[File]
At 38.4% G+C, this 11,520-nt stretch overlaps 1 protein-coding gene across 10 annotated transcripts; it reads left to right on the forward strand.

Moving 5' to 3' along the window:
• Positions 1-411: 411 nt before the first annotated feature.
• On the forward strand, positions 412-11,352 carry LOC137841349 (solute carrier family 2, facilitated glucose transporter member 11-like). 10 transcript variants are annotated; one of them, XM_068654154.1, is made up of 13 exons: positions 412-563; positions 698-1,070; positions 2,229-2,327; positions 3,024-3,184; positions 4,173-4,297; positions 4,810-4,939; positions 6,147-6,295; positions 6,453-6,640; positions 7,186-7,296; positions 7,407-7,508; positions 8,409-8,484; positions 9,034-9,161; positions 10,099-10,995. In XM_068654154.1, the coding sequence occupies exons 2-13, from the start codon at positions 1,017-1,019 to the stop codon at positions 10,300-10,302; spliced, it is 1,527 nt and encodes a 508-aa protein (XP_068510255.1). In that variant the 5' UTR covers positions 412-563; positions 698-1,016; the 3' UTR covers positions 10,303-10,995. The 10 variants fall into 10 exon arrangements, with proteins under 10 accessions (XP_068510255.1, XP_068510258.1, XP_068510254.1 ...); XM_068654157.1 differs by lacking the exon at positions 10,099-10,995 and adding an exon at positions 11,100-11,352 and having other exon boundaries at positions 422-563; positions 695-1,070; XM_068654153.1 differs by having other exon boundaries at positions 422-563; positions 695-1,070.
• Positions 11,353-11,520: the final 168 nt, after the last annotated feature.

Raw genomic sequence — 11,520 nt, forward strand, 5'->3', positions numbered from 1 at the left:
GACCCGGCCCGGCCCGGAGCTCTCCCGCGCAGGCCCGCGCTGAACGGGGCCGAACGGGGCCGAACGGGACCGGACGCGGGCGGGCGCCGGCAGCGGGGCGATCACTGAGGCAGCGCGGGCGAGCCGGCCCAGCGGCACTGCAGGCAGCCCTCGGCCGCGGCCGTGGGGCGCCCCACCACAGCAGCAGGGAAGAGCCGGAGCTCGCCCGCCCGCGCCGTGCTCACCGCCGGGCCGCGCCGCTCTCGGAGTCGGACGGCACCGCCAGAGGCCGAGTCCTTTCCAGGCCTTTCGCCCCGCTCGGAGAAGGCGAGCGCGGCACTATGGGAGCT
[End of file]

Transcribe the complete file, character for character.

At 38.4% G+C, this 11,520-nt stretch overlaps 1 protein-coding gene across 10 annotated transcripts; it reads left to right on the forward strand.

Moving 5' to 3' along the window:
• Positions 1-411: 411 nt before the first annotated feature.
• On the forward strand, positions 412-11,352 carry LOC137841349 (solute carrier family 2, facilitated glucose transporter member 11-like). 10 transcript variants are annotated; one of them, XM_068654154.1, is made up of 13 exons: positions 412-563; positions 698-1,070; positions 2,229-2,327; positions 3,024-3,184; positions 4,173-4,297; positions 4,810-4,939; positions 6,147-6,295; positions 6,453-6,640; positions 7,186-7,296; positions 7,407-7,508; positions 8,409-8,484; positions 9,034-9,161; positions 10,099-10,995. In XM_068654154.1, the coding sequence occupies exons 2-13, from the start codon at positions 1,017-1,019 to the stop codon at positions 10,300-10,302; spliced, it is 1,527 nt and encodes a 508-aa protein (XP_068510255.1). In that variant the 5' UTR covers positions 412-563; positions 698-1,016; the 3' UTR covers positions 10,303-10,995. The 10 variants fall into 10 exon arrangements, with proteins under 10 accessions (XP_068510255.1, XP_068510258.1, XP_068510254.1 ...); XM_068654157.1 differs by lacking the exon at positions 10,099-10,995 and adding an exon at positions 11,100-11,352 and having other exon boundaries at positions 422-563; positions 695-1,070; XM_068654153.1 differs by having other exon boundaries at positions 422-563; positions 695-1,070.
• Positions 11,353-11,520: the final 168 nt, after the last annotated feature.

Raw genomic sequence — 11,520 nt, forward strand, 5'->3', positions numbered from 1 at the left:
GACCCGGCCCGGCCCGGAGCTCTCCCGCGCAGGCCCGCGCTGAACGGGGCCGAACGGGGCCGAACGGGACCGGACGCGGGCGGGCGCCGGCAGCGGGGCGATCACTGAGGCAGCGCGGGCGAGCCGGCCCAGCGGCACTGCAGGCAGCCCTCGGCCGCGGCCGTGGGGCGCCCCACCACAGCAGCAGGGAAGAGCCGGAGCTCGCCCGCCCGCGCCGTGCTCACCGCCGGGCCGCGCCGCTCTCGGAGTCGGACGGCACCGCCAGAGGCCGAGTCCTTTCCAGGCCTTTCGCCCCGCTCGGAGAAGGCGAGCGCGGCACTATGGGAGCT